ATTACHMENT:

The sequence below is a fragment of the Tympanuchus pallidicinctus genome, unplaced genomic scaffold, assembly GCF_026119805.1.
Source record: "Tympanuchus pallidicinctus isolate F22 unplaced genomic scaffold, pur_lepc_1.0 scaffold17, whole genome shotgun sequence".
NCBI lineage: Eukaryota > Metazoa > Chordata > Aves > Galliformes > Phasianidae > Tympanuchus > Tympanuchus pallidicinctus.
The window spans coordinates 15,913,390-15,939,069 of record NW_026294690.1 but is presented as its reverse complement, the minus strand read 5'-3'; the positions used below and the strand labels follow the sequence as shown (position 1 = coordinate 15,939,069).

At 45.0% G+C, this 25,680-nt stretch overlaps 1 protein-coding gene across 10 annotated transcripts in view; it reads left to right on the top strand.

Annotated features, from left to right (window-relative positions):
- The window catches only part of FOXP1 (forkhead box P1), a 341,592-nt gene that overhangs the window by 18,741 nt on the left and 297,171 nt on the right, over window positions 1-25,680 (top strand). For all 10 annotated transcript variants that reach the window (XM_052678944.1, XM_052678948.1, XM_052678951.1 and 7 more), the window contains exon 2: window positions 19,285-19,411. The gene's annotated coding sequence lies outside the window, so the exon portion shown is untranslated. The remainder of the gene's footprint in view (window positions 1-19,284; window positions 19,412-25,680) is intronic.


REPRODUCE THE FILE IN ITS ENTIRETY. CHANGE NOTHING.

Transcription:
The sequence below is a fragment of the Tympanuchus pallidicinctus genome, unplaced genomic scaffold, assembly GCF_026119805.1.
Source record: "Tympanuchus pallidicinctus isolate F22 unplaced genomic scaffold, pur_lepc_1.0 scaffold17, whole genome shotgun sequence".
NCBI lineage: Eukaryota > Metazoa > Chordata > Aves > Galliformes > Phasianidae > Tympanuchus > Tympanuchus pallidicinctus.
The window spans coordinates 15,913,390-15,939,069 of record NW_026294690.1 but is presented as its reverse complement, the minus strand read 5'-3'; the positions used below and the strand labels follow the sequence as shown (position 1 = coordinate 15,939,069).

At 45.0% G+C, this 25,680-nt stretch overlaps 1 protein-coding gene across 10 annotated transcripts in view; it reads left to right on the top strand.

Annotated features, from left to right (window-relative positions):
- The window catches only part of FOXP1 (forkhead box P1), a 341,592-nt gene that overhangs the window by 18,741 nt on the left and 297,171 nt on the right, over window positions 1-25,680 (top strand). For all 10 annotated transcript variants that reach the window (XM_052678944.1, XM_052678948.1, XM_052678951.1 and 7 more), the window contains exon 2: window positions 19,285-19,411. The gene's annotated coding sequence lies outside the window, so the exon portion shown is untranslated. The remainder of the gene's footprint in view (window positions 1-19,284; window positions 19,412-25,680) is intronic.